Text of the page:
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Lineage Metadata as a Critical Component of Data Trustworthiness for Subsurface and Analytics Applications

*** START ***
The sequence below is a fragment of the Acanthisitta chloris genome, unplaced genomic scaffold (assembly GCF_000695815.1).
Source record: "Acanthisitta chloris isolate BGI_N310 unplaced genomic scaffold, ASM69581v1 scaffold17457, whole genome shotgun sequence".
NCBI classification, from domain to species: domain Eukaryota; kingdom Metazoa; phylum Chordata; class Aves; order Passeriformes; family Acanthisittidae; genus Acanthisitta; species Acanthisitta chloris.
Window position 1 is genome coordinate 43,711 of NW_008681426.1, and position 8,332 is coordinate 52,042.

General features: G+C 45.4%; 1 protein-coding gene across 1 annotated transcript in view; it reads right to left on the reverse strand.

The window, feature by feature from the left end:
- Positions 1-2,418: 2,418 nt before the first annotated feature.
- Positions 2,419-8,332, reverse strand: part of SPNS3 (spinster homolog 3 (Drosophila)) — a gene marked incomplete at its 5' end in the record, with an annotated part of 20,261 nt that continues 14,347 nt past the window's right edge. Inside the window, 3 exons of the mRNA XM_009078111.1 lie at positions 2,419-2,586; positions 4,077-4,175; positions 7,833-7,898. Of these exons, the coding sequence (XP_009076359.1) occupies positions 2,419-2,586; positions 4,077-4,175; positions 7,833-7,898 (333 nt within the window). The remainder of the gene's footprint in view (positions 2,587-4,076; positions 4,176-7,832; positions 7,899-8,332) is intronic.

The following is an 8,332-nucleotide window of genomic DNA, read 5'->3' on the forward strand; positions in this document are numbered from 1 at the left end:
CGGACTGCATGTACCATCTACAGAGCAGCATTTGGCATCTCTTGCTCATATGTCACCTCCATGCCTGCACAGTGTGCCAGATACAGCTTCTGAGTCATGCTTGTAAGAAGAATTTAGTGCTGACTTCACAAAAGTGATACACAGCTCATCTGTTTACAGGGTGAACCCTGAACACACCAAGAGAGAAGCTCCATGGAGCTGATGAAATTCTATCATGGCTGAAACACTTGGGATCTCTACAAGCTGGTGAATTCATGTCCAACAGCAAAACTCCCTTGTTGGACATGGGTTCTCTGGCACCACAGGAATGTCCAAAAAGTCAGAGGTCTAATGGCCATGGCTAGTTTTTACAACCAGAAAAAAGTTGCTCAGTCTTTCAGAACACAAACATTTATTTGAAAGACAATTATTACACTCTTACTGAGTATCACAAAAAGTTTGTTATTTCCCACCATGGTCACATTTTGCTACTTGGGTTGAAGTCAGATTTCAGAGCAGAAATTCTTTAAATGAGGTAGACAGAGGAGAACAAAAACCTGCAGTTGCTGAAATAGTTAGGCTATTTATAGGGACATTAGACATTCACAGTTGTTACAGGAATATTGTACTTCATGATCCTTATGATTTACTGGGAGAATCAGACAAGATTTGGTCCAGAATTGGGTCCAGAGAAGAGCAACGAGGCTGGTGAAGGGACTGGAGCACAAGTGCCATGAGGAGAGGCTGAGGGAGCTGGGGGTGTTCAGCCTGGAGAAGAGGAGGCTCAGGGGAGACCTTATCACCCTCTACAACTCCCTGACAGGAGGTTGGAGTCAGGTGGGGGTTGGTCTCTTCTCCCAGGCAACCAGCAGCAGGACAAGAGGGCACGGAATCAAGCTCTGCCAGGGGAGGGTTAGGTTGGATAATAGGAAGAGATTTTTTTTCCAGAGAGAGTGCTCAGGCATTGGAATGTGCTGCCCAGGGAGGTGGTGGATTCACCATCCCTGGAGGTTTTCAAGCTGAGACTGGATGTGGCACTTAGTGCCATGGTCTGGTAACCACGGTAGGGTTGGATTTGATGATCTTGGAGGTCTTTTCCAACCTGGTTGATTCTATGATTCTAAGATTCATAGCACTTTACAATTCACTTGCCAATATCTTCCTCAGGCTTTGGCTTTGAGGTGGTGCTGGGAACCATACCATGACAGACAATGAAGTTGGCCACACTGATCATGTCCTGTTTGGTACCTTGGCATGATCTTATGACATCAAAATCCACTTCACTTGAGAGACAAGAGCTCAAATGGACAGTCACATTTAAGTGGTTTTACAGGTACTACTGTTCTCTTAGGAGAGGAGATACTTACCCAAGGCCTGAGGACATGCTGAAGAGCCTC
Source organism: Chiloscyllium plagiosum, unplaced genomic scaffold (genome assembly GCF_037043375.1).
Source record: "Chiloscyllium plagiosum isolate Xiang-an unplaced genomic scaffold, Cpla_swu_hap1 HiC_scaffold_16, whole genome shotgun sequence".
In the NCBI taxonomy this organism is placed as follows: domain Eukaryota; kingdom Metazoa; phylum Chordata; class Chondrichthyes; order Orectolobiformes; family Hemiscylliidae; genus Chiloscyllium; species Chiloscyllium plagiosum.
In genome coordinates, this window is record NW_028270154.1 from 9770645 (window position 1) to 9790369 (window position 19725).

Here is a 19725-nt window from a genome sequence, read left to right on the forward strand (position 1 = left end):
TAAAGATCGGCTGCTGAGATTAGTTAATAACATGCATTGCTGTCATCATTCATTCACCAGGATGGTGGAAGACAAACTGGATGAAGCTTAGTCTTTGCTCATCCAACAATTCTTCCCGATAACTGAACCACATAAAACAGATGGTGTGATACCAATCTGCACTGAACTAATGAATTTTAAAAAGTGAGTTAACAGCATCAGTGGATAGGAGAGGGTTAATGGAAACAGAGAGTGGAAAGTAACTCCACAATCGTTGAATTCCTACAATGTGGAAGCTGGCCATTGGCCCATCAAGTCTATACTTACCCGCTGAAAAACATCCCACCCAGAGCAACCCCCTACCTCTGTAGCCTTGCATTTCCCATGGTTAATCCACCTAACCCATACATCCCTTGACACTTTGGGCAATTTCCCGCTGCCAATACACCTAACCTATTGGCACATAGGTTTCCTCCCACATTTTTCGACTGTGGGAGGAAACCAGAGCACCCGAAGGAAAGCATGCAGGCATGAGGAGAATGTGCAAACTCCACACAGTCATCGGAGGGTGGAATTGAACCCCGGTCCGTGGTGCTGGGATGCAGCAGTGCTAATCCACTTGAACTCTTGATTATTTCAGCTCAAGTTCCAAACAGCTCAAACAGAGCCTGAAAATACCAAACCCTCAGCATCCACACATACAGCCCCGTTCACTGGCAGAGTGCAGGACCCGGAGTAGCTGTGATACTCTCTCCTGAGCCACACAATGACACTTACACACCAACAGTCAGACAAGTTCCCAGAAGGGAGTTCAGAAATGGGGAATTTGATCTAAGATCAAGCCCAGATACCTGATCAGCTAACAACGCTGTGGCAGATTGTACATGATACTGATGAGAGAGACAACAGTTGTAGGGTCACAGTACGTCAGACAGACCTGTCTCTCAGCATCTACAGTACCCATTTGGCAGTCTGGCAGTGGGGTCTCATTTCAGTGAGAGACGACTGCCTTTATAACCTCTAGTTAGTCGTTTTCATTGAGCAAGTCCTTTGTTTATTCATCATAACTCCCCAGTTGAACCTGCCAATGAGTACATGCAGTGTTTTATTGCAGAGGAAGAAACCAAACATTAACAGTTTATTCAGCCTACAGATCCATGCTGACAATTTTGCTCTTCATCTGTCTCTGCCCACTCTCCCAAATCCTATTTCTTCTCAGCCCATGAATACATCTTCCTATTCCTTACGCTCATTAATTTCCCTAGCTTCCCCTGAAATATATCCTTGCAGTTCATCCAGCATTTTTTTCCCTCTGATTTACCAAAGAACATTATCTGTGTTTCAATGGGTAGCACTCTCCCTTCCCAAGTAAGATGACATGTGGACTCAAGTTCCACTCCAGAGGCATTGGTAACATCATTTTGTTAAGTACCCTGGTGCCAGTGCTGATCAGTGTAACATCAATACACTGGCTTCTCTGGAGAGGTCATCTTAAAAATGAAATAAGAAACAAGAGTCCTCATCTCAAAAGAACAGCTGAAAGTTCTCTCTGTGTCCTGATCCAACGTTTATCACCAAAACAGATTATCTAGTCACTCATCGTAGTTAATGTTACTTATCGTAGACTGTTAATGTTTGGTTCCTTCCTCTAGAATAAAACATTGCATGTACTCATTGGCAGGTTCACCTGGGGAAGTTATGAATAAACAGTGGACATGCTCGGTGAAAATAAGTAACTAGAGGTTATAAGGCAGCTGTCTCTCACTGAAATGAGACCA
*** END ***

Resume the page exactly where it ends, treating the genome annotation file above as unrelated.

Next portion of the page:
Knowledge regarding the origin of data being used for modeling or analytical purposes is essential to establish trust in the results. Source encompasses not only the device(s) used to create the data, but also the history of subsequent operations performed on the data. Trust is not a quantity or a parameter. For data originating outside the controlled data environment of a company or institution, trust in the usability of the data is a decision based on varying criteria. The completeness of the lineage metadata will play a significant role in allowing the data receiver to establish whether the data can be trusted “as is” or whether a verification process is required prior to usage.To address this issue, companies providing data to customers, partners or other entities would seek guidance on what lineage information requirements, or in the absence of a formal request provide the data with accompanying metadata as they saw fit. Such case-by-case procedures are onerous and in most cases do not entirely satisfy the requirements of the recipient.A number of factors over the past 20 years have exacerbated this issue. Foremost is the increasing complexity of upstream datasets and their exponential growth in volume. The trend towards shorter oilfield development project cycles puts further pressure on staff. Finally, the attrition in subject matter experts (SME) able to assess data validity limits the resources that can be deployed. Modern technologies such as machine learning can provide valuable efficiencies to overcome the lack of lineage metadata. However this would still require some level of supervision and outcome verification, and the level of detail regarding e.g. exact processing history (which software package(s), which version, what parameters, identity of users, dates, etc..) would be limited.The more rational and less ambiguous approach is to make sure that all the necessary information is attached to the data. Starting in 2010 the industry came together to define a standard for metadata, including lineage, data assurance and integrity components, and this was published in 2016 as the Energy Industry Profile (EIP) of ISO 19115-1:2014. It is an ISO Conformance Level 1 profile of the published international standard.The biggest challenge lays ahead: convincing all industry players that the investment in implementing the metadata standards is an effort that will deliver a step-change in data trustworthiness while freeing up valuable SME resources.